in most misdiagnosis cases, the injury begins immediately upon the misdiagnosis due to the pain, suffering, or economic loss sustained by the patient from the time of the misdiagnosis until the medical problem is properly diagnosed and treated. The misdiagnosis itself is the injury and not the subsequent discovery of the proper diagnosis; thus, the fact that the patient did not know the medical cause of his suffering does not affect the applicability of OCGA § 9-3-71(a).
(Citation omitted.) Kane v. Shoup, 260 Ga.App. 723, 724(1), 580 S.E.2d 555 (2003). Georgia courts have identified “a limited exception in misdiagnosis cases when an injury occurs subsequent to the date of medical treatment, in which case the statute of limitation commences from the date the injury is discovered. [Cits.]” Id.
Young stated in a discovery response that she “immediately began experiencing postoperative complications, including but not limited to chronic drainage, pain, and infection.” She explained during her deposition that she began to experience these problems “within the first month” following surgery. She testified that she began to become dissatisfied approximately two or three months after surgery when her wound “hadn't healed, and it got real bad.” The Youngs' expert, Dr. Ludi, testified during his deposition that Brahn's conduct fell below the standard of care at least by October 23, 1997, because Brahn had “not adequately taken care of the problem.” He testified further that because Brahn failed to perform exploratory surgery between October 23, 1997, and January 1, 1998, he breached the standard of care. Dr. Ludi stated his belief that if Brahn had discovered and removed the mesh, Young's chronic infection and discomfort “would have resolved.”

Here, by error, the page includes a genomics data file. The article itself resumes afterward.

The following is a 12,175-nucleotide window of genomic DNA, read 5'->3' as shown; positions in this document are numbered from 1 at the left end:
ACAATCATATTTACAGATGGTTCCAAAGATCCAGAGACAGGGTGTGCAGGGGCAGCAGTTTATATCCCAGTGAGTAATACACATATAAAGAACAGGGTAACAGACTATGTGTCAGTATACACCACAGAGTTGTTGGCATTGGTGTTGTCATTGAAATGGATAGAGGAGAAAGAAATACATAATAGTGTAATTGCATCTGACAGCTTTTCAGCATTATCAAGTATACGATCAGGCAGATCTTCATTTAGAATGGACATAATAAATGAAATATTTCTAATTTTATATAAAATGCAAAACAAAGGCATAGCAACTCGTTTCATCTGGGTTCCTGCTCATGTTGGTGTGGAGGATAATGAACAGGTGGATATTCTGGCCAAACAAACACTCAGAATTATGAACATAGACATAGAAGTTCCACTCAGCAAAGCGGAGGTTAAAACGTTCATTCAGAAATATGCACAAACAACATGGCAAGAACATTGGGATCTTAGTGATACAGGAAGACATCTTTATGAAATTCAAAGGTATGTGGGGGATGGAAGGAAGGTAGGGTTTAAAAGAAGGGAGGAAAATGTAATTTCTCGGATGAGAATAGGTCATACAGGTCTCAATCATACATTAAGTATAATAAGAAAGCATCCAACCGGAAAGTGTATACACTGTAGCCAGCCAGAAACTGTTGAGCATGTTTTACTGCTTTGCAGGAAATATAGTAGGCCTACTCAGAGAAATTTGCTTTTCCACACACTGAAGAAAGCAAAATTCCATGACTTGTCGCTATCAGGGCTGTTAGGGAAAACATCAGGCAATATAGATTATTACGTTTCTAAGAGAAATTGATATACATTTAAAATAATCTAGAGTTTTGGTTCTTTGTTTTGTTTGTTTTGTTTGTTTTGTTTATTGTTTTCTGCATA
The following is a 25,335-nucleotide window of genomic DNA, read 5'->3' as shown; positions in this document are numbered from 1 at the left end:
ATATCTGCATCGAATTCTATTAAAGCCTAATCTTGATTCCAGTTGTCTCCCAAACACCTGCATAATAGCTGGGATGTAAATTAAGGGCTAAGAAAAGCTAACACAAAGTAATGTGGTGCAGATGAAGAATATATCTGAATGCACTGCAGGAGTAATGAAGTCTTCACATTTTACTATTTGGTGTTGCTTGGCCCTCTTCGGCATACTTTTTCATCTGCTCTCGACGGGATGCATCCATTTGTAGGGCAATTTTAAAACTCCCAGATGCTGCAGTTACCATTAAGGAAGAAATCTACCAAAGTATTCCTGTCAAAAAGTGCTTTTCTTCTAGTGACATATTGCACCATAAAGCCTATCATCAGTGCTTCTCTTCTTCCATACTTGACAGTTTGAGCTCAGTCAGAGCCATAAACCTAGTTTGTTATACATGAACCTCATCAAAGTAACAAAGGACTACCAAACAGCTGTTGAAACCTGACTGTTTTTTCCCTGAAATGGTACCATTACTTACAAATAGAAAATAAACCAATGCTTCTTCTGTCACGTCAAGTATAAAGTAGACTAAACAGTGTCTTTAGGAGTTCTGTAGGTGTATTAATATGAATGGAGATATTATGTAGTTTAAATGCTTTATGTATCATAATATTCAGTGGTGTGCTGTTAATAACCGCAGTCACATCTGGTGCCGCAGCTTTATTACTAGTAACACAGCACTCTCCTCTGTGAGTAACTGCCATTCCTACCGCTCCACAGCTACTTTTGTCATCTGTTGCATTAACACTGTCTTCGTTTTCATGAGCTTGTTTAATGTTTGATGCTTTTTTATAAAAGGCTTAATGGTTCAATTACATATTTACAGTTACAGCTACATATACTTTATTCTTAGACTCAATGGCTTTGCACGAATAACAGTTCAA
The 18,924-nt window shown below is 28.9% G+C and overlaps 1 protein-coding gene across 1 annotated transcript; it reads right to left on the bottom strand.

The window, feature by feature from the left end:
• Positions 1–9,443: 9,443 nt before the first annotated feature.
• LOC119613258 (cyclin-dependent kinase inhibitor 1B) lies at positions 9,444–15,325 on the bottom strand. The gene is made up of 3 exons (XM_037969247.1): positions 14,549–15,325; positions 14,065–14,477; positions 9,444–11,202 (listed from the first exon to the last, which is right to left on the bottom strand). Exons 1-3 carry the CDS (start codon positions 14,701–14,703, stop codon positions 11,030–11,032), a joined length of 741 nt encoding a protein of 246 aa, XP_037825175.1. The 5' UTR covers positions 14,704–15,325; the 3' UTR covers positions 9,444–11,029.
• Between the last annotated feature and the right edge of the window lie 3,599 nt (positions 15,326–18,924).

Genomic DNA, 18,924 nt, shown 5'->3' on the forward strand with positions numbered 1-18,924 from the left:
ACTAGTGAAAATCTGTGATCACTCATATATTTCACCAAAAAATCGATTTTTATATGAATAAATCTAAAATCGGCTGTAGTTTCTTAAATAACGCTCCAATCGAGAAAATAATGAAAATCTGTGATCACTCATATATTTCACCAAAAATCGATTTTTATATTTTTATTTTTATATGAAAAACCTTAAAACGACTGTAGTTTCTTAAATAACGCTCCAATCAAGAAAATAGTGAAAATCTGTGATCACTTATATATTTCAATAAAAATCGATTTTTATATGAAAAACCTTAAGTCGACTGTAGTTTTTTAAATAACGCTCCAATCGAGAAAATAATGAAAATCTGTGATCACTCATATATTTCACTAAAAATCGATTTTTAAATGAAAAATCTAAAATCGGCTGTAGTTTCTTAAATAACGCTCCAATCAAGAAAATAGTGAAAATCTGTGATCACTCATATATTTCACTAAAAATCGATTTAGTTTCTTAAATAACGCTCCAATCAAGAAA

Young has not alleged, and the record does not show, that she suffered any subsequent injury that would invoke the rule that the limitation period began to run on the date of the discovery of the injury. See generally Kane, supra at 724-725, 580 S.E.2d 555. On the contrary, Young's own evidence shows that her injury may have occurred as early as January 1997, approximately one month after surgery, when she began experiencing post-operative complications. She also submitted evidence that Brahn breached the standard of care at least between October 1997 and January 1, 1998. We need not decide which of these dates is the exact date of misdiagnosis because whether the injury occurred in January or October 1997 or in January 1998, the complaint was filed more than two years after any of these dates, at which time the statute of limitation had long since expired.